Zoom Meeting on Wednesday, January 13.

The Speaker will be Robert Myers. Here is the program:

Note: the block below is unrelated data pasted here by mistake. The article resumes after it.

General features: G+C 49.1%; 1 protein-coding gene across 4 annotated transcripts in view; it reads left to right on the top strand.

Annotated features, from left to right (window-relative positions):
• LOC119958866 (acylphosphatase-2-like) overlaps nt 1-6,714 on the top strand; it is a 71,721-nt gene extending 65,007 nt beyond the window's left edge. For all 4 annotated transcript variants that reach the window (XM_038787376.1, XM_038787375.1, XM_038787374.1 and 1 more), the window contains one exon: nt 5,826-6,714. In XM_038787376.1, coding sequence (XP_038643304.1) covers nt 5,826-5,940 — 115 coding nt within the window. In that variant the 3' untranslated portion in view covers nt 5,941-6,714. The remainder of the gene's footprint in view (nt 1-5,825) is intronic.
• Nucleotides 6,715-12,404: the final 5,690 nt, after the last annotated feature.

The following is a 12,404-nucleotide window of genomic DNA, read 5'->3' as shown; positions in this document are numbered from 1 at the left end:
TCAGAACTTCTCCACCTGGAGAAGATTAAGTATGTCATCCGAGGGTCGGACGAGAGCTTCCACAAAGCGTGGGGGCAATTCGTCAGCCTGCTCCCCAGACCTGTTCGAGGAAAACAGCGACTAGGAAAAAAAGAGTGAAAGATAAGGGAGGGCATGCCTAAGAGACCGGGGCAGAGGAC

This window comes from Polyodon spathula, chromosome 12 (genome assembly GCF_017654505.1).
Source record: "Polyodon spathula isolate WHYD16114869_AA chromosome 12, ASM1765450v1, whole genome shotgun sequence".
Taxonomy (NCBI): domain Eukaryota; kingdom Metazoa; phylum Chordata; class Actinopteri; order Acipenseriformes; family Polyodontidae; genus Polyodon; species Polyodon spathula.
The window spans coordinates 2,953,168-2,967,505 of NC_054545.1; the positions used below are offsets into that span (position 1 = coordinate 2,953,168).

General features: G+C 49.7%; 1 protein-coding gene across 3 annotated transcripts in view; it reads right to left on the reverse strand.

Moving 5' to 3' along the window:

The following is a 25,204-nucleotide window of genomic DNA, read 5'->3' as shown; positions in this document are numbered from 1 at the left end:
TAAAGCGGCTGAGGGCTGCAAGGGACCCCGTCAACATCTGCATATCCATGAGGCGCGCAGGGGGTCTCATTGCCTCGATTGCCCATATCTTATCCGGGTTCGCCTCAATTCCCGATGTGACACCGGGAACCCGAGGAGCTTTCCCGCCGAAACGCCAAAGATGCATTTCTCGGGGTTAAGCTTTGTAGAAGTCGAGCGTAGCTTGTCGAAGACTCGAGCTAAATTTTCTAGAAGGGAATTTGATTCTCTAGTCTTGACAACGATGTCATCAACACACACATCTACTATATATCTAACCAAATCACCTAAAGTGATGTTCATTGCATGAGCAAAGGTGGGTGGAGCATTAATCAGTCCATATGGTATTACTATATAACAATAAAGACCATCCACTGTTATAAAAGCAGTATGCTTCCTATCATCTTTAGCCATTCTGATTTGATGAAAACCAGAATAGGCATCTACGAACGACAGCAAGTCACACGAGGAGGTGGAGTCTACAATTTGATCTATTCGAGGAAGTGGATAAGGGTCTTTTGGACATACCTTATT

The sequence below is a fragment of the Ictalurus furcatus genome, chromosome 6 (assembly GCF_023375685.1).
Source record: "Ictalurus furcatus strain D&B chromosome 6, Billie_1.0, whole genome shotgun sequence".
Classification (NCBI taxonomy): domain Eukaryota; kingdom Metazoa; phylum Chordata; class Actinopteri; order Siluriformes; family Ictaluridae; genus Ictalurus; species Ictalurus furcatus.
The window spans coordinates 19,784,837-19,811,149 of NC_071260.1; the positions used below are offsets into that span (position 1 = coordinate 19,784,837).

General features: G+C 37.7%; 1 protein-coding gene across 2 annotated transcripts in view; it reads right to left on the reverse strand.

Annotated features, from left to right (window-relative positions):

Into the Heart of Diversiy, Ambon to West Papua A bit over a year ago we went on our last major dive trip, to Ambon and across the Banda Sea to West Papua. To you molluscophiles, Ambon is where all species bearing the name “amboinensis” come from, the Maluku Island where those named “molluccensis” come from, the Banda Islands where those named “bandanensis” come from. To naturalists, these are the islands just to the east of Wallace’s LIne, where the flora and fauna transitions from Asian to Australian lineages. While this was not a shelling trip (collecting is forbidden in preserves) and we saw few mollusks other than those without shells, it was a wonderful glimpse of the environment they inhabit.  Our first 5 nights were at Spice Island Divers in Ambon, on the shore of a bay that slopes steeply down to 1,000 m. The shallows offer a variety of  coastal coral community and soft sediment muck dive sites. The steep slopes are subject to seasonal upwelling and have a number of somewhat deeper-dwelling species that encroach into safe diving depths. The rest of the trip was on the Damai Dua, a luxurious fanisi-style live-aboard. Our 12-day excursion began with daily stops through a chain of isolated coral pinnacles and active volcanos including the historic island and city of Banda Niera. From there we travelled to the eastern end of Ceram, the largest of the Maluku Islands, then on to Misool, the largest of the Raja Ampat Islands. These isands sit on the West Papuan shelf and are home to the world’s most diverse coral reefs. Of special interest to us are species of carpet and epaulet (“walking”) sharks, found only on the Papuan-Australian continetal shelf. We finished the trip with a dive on a pinncale reef in the Fam Island group, a site we first dived 15 years earlier, during our first digital photo trip.